Write me:  [email protected]

Choice and Accountability

As a parent, I understand that one of my main duties is to keep my child safe.  Safety for infants is different than safety for toddlers, teenagers or adult children.  Each of their developmental stages required me to relearn my role as their parent.  I had some success and some failures in my journey of raising our children.  At least now with them all in their mid to late 30’s, we still love each other and enjoy spending time together.  But it was hard work, and each child had different personalities and required different parenting styles.

When I was 25, I realized that my training in behavior modification was sadly lacking.  I had a 2 1/2 year old son, a 18 month old son who was about 6 months developmentally and was expecting our third child.  What I knew about parenting, I had learned from my parents.  Their two techniques involved yelling and spanking.  Neither of these two strategies were working with my two very different boys.  I read a couple of books and gained some understanding and had some success.

About 2 years later, I was really in over my head.  In October 1982, we discovered that we were expecting another baby, due the following May.  I decided that I needed to learn more about disciplining children and signed up for a month-long course at the local college adult education program, titled, “Behavior Modification made Simple.”  Prior to taking the class, my idea of a “time out” was everyone going into their corner and then coming out fighting.

In that month, I learned the techniques of positive reinforcement, how to observe and record target behavior, and to use reinforcers to reduce negative behavior and increase positive behavior.   I learned that it is important to know when to punish, how to set limits and what behavior to inhibit.  I needed to consciously ‘pick my battles,’ rather than reacting to the situation.

Through the years, I had many opportunities to practice what I learned.  Arden and I also sought the advice of professionals a couple of times, especially when Nick’s specific behavior idiosyncrasies challenged our skill set.  We recognized that others could teach us how to be better parents. We all know that babies don’t come with a user manual.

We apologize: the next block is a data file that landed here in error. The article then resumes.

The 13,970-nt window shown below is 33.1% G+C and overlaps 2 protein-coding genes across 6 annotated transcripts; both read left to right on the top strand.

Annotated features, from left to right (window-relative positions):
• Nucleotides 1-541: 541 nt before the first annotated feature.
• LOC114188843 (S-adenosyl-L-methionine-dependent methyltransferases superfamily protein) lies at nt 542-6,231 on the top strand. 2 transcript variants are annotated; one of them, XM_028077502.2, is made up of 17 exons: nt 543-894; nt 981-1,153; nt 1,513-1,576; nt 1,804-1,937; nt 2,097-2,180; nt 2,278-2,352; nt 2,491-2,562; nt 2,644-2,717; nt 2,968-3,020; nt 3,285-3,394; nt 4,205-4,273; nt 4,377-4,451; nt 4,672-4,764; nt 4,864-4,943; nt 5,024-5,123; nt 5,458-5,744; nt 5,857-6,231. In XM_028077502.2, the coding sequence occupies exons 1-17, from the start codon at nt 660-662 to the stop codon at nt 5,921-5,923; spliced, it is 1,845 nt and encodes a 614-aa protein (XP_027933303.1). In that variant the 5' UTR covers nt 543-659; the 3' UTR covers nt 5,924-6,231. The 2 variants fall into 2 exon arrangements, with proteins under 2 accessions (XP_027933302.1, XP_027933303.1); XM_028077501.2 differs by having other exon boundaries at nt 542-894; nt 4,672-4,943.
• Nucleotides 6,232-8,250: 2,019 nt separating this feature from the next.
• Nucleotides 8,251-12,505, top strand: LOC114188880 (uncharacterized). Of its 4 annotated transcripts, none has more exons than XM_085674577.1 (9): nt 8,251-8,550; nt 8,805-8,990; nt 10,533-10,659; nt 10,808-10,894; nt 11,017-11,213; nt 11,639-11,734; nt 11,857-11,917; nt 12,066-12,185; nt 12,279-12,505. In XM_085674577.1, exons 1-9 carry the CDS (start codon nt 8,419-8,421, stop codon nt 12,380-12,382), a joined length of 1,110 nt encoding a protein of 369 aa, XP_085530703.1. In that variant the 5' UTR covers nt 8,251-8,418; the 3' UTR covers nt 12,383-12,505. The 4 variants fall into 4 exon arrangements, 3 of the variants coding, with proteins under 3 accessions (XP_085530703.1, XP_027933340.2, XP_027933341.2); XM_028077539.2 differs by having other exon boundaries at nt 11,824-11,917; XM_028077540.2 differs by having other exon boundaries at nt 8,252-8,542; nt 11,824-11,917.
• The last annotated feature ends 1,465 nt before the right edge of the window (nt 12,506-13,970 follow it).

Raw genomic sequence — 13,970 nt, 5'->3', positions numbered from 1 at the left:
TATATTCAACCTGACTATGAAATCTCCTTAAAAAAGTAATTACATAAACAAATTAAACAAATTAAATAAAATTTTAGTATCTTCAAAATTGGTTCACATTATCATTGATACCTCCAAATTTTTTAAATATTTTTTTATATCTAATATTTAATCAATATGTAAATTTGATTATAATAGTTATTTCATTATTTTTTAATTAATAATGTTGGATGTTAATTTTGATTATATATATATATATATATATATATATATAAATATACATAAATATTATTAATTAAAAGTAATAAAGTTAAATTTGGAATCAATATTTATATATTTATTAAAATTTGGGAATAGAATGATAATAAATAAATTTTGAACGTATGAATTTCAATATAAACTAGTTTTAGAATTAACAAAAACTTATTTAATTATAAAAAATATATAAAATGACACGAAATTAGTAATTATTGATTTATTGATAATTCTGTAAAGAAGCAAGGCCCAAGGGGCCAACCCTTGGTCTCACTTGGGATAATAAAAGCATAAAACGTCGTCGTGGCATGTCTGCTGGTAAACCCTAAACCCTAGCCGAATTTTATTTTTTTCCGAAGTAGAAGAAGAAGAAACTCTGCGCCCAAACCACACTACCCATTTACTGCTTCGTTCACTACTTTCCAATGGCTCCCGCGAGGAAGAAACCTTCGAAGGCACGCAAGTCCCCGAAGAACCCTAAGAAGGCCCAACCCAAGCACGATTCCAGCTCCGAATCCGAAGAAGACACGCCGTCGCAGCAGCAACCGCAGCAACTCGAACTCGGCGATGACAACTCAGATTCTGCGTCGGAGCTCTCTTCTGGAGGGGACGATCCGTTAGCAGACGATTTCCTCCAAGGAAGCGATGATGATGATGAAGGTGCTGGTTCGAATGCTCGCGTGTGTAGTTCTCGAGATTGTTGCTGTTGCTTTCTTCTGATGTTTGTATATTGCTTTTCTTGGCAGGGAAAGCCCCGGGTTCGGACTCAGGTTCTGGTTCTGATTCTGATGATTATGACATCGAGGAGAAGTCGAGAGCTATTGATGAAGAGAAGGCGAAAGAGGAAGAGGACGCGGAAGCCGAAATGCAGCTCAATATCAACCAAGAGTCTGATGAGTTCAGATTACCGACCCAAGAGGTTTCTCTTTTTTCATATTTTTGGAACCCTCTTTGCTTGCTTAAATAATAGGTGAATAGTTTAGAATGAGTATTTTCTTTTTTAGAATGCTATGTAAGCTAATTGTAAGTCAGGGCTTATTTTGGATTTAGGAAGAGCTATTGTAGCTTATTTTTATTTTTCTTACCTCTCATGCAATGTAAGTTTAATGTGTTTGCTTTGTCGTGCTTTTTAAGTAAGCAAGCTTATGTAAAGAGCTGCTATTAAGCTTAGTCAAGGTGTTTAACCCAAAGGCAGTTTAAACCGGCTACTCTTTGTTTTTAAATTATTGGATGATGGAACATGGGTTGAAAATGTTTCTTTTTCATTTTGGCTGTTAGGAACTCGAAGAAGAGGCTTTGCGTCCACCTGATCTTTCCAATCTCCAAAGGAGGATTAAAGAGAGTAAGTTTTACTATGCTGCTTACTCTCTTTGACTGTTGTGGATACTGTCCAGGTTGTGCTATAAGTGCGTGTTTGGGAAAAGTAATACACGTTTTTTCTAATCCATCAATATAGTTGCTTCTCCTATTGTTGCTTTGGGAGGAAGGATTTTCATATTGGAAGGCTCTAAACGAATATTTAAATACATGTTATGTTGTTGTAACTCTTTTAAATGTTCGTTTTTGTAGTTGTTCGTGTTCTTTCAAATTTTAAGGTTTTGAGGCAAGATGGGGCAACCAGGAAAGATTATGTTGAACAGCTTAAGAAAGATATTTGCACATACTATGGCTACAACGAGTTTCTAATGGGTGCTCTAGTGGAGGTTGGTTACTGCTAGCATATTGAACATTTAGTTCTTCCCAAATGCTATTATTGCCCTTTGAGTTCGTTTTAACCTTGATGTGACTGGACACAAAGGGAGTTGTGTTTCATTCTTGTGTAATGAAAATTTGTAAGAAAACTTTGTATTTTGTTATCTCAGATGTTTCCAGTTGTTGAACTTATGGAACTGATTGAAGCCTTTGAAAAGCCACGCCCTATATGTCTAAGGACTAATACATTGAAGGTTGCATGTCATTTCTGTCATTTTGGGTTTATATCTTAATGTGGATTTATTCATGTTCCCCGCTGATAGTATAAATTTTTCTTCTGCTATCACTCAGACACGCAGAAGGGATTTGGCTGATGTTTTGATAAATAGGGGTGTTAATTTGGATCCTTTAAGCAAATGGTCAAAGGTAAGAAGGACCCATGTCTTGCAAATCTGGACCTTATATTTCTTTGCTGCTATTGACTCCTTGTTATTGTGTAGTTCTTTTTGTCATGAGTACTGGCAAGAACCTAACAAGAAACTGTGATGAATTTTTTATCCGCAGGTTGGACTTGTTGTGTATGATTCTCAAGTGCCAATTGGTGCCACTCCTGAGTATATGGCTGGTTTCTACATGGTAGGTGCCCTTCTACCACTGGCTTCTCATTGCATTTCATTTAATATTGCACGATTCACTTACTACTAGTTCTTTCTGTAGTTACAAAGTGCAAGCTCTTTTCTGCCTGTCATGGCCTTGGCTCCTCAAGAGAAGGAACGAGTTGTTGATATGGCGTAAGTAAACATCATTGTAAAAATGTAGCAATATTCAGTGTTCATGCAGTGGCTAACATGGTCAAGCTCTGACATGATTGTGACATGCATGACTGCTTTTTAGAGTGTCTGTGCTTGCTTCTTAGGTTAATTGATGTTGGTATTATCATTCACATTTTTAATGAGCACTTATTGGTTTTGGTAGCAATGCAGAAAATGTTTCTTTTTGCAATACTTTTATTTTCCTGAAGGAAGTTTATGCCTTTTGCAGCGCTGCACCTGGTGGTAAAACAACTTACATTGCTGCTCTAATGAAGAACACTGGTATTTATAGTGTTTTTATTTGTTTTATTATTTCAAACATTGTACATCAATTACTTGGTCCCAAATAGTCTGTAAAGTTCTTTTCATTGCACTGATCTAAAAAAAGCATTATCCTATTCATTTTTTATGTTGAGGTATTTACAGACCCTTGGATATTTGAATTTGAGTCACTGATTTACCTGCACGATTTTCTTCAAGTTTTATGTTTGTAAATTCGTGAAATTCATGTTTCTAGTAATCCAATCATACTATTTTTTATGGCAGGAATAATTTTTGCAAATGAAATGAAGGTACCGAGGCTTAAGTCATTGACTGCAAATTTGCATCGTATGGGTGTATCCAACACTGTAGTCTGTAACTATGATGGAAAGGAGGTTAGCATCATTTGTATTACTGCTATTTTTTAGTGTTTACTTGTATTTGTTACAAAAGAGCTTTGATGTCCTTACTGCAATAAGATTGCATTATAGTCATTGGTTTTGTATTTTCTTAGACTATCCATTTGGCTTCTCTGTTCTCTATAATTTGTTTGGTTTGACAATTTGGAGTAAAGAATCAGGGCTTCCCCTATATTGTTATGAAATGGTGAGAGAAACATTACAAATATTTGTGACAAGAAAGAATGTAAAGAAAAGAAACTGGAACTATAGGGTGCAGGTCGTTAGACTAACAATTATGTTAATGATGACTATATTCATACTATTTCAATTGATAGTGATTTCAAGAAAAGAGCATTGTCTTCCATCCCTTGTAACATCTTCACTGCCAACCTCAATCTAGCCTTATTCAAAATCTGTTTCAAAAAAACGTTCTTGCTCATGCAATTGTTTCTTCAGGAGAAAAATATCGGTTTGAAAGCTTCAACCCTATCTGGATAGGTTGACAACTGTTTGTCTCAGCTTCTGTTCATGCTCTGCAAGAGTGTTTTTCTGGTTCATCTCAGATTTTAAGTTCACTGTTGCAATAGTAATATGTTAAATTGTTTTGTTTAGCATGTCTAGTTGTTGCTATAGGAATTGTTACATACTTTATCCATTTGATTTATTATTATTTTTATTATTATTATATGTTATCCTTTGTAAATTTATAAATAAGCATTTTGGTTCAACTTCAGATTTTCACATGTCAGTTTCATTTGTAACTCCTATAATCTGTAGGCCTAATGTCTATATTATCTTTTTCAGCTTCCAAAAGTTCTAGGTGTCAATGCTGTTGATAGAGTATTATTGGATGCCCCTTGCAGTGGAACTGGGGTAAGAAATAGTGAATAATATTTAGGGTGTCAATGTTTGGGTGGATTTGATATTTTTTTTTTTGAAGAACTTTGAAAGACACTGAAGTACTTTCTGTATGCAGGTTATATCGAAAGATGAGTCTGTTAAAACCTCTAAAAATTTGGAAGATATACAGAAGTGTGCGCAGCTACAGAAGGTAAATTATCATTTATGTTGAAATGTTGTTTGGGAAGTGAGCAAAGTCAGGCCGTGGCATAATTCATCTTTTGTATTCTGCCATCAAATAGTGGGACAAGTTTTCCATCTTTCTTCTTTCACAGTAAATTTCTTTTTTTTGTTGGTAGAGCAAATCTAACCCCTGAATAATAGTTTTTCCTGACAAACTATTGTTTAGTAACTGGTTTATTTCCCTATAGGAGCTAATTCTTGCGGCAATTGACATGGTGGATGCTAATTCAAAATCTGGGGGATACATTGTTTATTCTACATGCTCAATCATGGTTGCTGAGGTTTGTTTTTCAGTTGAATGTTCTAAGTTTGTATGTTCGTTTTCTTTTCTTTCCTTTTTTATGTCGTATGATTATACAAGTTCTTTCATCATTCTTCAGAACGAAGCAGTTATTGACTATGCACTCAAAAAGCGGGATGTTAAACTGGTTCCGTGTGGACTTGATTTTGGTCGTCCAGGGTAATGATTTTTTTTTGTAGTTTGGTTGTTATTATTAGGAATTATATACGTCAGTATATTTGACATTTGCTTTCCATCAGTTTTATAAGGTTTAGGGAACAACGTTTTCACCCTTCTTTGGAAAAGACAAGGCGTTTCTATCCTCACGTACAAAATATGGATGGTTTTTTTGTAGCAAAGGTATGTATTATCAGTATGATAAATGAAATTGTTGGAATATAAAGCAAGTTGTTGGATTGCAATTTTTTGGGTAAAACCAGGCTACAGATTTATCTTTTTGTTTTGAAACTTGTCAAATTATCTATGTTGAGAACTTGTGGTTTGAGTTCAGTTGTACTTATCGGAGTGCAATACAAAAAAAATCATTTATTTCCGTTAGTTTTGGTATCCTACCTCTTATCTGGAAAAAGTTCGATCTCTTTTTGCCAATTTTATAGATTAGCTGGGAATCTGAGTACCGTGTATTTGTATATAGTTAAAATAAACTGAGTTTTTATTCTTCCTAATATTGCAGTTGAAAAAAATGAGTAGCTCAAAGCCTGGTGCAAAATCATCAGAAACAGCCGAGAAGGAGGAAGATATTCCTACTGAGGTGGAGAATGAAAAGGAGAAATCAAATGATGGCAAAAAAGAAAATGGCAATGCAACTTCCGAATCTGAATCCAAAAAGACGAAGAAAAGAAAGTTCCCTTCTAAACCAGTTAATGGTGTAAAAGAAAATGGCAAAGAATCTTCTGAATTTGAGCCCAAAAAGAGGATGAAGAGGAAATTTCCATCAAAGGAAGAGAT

Parenting is hard work, even if the child doesn’t meet the legal criteria of special needs.  Each child has special needs and each parent needs to learn how to effectively guide them.  This guidance includes discipline.  Appropriate discipline will lead to the opportunity for the child to learn self-discipline and self-control.

I still am learning my role as a parent.  Nick functions at about a 5 year old level, in a 37 year old body.  My other children are parenting their own children.  Sometimes I think that I know what they should do, but really I don’t.  I know what worked and didn’t work with them.  I really try to support them in what they are doing and only give my opinion when they ask.

Please share this blog if it resonates with you or you know someone who might benefit from it.  If you want to get a copy of the book as soon as it is available, click here to sign up.

Share this:

Blog Archives

Follow Eva’s Blog

Enter your email address to follow this blog and receive notifications of new posts by email.

Join 15,165 other subscribers

Announcing that I have finished a book with the working title of “The Fairy Fort.” I am currently pitching it to publishers. Keep checking back to watch the progress of my newest novel.

Here is a quick glimpse of the story.

Sarah Doherty is an 18-year-old living in rural Ireland at the tail end of the Great War. Plagued by severe epilepsy, she is protected by her parents and lives a sheltered, secluded, lonely life. The Fae, local Irish fairies, interfere with her life. She falls forward a century in time through the local fairy fort of standing stones. She had a seizure in 1918 and woke up in 2020. The 21st century world includes life-saving prescriptions, physical comforts and the independence and freedom she seeks. The locals are welcoming and Andy Mclaughlin, a handsome young historian, is intriguing. She doesn’t want to return home.

Then a letter arrives from Boston divulging the story of Sarah and Andy’s lives that are deeply entwined in the previous century. They are not yet in love but as they seek to verify the letter through online resources, they feel a growing obligation to their unborn family and to each other. What would happen to their posterity living in Boston if they don’t return to 1918? Even if they do make it back, her parents can never know what happened to her or that would change everything.

This Young Adult time-travel romance explores the question: Do we have the freedom to make choices or is free will an elaborate illusion?

This is my third book. I love reading time travel romances. I am an advocate for epilepsy awareness because my 43-year-old son has intractable epilepsy. As a genealogist specializing in Irish research, I live part of the year in the village where the story is based. I wrote the book to help young adults understand that difficult situations can change your life. Sometimes miraculously.